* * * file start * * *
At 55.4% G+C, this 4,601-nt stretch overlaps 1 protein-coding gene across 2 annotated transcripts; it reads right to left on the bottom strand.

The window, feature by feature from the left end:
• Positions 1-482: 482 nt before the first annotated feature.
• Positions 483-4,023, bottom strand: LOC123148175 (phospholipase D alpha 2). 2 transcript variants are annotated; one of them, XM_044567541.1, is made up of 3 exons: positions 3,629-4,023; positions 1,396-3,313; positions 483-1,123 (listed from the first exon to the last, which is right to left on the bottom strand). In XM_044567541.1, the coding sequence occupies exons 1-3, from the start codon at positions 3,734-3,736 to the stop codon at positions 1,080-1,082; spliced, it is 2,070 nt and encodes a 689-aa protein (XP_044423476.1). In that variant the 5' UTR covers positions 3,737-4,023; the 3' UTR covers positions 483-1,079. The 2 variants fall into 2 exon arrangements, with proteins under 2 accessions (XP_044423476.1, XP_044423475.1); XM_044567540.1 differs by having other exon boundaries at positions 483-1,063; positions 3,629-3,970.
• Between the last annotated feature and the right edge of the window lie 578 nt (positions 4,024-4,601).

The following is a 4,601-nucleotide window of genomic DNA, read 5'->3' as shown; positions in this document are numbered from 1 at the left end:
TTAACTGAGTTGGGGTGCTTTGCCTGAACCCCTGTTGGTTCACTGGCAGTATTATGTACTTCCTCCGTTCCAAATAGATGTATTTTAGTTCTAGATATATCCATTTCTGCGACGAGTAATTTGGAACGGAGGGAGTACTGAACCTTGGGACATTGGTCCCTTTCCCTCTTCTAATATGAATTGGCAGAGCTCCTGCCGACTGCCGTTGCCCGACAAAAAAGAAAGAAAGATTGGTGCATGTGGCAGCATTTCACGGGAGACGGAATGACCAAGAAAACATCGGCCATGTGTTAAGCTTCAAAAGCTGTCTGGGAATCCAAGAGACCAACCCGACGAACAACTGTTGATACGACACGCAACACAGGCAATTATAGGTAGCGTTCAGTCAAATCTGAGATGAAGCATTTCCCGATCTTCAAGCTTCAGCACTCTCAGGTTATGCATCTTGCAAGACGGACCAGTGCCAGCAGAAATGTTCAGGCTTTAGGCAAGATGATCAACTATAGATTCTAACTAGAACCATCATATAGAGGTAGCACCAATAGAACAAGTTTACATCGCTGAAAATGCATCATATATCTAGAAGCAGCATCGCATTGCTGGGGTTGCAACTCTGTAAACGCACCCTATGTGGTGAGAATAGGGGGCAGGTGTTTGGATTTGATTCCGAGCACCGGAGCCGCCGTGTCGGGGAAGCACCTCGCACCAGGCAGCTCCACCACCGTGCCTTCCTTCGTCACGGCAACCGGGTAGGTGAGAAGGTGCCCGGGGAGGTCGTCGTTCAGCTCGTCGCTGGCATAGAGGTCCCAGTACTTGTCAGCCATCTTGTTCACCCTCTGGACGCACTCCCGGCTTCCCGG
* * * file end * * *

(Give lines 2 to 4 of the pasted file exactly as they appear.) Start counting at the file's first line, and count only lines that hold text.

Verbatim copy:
The window, feature by feature from the left end:
• Positions 1-482: 482 nt before the first annotated feature.
• Positions 483-4,023, bottom strand: LOC123148175 (phospholipase D alpha 2). 2 transcript variants are annotated; one of them, XM_044567541.1, is made up of 3 exons: positions 3,629-4,023; positions 1,396-3,313; positions 483-1,123 (listed from the first exon to the last, which is right to left on the bottom strand). In XM_044567541.1, the coding sequence occupies exons 1-3, from the start codon at positions 3,734-3,736 to the stop codon at positions 1,080-1,082; spliced, it is 2,070 nt and encodes a 689-aa protein (XP_044423476.1). In that variant the 5' UTR covers positions 3,737-4,023; the 3' UTR covers positions 483-1,079. The 2 variants fall into 2 exon arrangements, with proteins under 2 accessions (XP_044423476.1, XP_044423475.1); XM_044567540.1 differs by having other exon boundaries at positions 483-1,063; positions 3,629-3,970.